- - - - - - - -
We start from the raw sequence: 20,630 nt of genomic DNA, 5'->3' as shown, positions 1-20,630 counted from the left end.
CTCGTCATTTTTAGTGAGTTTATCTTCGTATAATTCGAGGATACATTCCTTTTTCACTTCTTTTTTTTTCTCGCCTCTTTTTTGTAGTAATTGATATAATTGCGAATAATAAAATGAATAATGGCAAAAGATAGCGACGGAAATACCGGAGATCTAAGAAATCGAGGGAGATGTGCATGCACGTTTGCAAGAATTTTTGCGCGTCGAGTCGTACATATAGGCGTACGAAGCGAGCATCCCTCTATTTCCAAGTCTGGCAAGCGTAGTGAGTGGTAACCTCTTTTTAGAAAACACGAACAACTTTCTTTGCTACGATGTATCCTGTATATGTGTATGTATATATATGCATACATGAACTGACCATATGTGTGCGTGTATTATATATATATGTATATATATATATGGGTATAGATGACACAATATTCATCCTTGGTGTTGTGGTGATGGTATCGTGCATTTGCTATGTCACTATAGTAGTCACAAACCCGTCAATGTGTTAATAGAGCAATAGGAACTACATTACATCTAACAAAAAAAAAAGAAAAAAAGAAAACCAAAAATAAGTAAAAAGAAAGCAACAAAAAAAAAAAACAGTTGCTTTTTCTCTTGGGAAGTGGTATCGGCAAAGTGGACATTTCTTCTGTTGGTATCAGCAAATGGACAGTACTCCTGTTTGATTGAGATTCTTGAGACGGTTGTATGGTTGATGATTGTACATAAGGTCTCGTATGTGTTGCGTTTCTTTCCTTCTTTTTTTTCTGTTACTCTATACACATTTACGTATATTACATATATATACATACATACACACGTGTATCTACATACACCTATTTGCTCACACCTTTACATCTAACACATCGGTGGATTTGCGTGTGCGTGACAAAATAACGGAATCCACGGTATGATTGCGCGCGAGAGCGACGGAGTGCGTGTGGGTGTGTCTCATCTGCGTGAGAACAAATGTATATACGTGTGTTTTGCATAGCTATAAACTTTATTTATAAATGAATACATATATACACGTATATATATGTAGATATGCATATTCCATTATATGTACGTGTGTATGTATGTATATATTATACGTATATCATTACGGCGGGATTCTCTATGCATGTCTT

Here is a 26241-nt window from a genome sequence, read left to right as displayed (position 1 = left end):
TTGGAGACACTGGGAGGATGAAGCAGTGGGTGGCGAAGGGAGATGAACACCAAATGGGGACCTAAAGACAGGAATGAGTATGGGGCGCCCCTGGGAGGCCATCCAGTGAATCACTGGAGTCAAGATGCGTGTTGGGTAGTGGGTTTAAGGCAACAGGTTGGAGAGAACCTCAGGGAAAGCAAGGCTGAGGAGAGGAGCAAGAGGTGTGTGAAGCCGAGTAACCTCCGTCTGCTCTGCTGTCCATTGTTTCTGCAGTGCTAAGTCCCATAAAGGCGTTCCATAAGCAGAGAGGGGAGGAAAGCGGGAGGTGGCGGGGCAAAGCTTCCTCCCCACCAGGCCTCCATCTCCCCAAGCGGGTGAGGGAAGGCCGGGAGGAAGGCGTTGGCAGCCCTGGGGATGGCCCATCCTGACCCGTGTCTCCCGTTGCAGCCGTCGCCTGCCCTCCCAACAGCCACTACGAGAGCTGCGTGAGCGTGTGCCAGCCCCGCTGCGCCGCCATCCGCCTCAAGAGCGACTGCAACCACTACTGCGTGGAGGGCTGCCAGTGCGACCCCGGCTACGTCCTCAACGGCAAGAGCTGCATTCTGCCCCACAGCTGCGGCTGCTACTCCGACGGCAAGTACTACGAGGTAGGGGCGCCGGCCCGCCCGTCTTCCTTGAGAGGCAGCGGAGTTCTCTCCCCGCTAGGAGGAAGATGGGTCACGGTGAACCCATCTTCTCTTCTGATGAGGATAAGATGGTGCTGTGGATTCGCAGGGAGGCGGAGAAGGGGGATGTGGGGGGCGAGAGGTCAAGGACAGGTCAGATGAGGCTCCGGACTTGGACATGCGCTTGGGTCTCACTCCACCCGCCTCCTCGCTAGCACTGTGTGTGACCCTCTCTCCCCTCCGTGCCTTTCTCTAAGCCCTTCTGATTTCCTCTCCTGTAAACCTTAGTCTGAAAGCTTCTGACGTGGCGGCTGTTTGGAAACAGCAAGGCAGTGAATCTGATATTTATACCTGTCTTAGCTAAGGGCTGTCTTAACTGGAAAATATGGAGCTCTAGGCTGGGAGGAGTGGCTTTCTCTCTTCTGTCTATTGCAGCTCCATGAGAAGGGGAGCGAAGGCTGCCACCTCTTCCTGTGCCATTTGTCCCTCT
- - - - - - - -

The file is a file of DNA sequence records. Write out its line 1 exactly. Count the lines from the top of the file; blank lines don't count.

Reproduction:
We start from the raw sequence: 20,630 nt of genomic DNA, 5'->3' as shown, positions 1-20,630 counted from the left end.